IN THE SPOOKLIGHT: GODZILLA VS. THE SEA MONSTER (1966)

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godzilla vs. the sea monster

Godzilla and Ebirah duke it out in GODZILLA VS. THE SEA MONSTER (1966).

When I was a kid in the 1970s watching Godzilla movies on the Creature Double Feature, GODZILLA VS. THE SEA MONSTER (1966) was not one of the Godzilla flicks that made the rounds back then.  I didn’t see it for the first time until the mid 1990s.

GODZILLA VS. THE SEA MONSTER is one of the early “silly” Godzilla movies, films where Godzilla pretty much is a giant monster superhero saving human kind from monsters, aliens from outer space, and assorted human villains.  Here, he takes on human villains and the giant sea monster known as Ebirah.

My favorite part of GODZILLA VS. THE SEA MONSTER is the story it tells and the characters it creates.  Most of the time, the storylines in the old Godzilla movies were pretty bad, and the characters uninteresting.  In fact, in general, you had to sit through a pretty boring movie and wait for Godzilla to show up before things got interesting.  But that’s not the case here with GODZILLA VS. THE SEA MONSTER.  It boasts one of the more fun stories in a 1960s Godzilla film, and it certainly contains some of the series’ more interesting characters.

So, it’s one Godzilla movie where things are a lot of fun even when Godzilla is not stomping on the scenery. But that doesn’t mean that Godzilla still isn’t the best part of this movie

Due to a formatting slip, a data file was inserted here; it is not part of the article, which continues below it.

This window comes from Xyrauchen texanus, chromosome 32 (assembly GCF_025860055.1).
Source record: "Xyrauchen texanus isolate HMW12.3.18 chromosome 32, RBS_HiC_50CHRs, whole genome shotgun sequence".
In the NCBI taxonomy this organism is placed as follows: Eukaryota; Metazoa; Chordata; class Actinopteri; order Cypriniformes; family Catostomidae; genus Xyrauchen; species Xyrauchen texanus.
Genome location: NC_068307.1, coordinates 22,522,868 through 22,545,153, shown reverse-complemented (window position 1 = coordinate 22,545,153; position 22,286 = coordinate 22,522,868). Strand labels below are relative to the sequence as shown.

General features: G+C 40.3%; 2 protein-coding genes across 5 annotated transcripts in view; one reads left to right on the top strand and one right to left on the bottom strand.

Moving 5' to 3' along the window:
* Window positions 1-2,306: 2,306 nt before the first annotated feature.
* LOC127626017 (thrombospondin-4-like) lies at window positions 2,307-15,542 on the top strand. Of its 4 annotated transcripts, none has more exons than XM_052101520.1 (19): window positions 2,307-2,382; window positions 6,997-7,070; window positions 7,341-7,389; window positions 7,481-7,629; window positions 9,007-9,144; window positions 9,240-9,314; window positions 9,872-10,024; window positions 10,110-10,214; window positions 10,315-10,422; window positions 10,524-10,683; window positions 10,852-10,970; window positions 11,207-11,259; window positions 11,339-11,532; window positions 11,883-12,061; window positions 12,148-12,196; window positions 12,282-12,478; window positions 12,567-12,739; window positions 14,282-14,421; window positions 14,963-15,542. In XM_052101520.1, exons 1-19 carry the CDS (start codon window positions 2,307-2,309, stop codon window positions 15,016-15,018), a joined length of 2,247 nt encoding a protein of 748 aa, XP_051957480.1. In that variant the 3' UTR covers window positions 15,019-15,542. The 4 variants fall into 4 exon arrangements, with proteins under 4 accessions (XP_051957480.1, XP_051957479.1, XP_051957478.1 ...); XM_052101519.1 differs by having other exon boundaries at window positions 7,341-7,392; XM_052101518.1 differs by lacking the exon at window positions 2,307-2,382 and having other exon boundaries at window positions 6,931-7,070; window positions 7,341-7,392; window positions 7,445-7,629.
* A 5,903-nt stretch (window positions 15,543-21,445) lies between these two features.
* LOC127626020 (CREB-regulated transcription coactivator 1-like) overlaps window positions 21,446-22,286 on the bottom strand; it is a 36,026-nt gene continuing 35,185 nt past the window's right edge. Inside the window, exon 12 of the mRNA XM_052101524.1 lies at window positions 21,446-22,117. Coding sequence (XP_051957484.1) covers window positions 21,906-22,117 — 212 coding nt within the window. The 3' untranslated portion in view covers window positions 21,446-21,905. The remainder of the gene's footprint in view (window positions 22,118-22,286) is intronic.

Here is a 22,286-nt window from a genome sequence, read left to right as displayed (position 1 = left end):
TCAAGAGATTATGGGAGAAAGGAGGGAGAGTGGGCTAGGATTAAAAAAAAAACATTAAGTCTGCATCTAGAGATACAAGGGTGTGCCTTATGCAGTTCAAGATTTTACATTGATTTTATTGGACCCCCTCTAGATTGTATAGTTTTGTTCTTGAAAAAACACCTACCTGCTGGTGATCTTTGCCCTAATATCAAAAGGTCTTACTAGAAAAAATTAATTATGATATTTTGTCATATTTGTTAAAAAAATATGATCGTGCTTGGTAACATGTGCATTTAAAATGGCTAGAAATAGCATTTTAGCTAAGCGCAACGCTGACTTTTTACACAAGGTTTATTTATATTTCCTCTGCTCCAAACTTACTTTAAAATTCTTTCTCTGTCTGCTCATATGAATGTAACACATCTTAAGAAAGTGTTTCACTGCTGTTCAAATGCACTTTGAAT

Basically, a young man in search of his brother who had been lost at sea convinces two of his friends to help him steal a boat so they can search for his missing brother.  It turns out, the boat they choose happens to be inhabited by a jewel thief named Yoshimura (Akira Takarada) who’s hiding inside the boat.

Eventually, the four men find themselves shipwrecked on an island run by evil militants who are running a slave trade, and these militants are protected by the giant sea monster Ebirah. Lucky for our heroes, they discover Godzilla sleeping inside a cave and use lightning to wake him up, and of course, being Godzilla, he immediately gets cracking at seeking out and destroying all the evil elements on the island.

It also turns out, that the missing brother found himself on Mothra’s island, and so eventually Mothra shows up to help out when Godzilla’s intentions aren’t all that clear. That’s the fun thing about Godzilla. Sure, he’ll smack down the bad guys, but that doesn’t mean he won’t stomp on the heroes as well.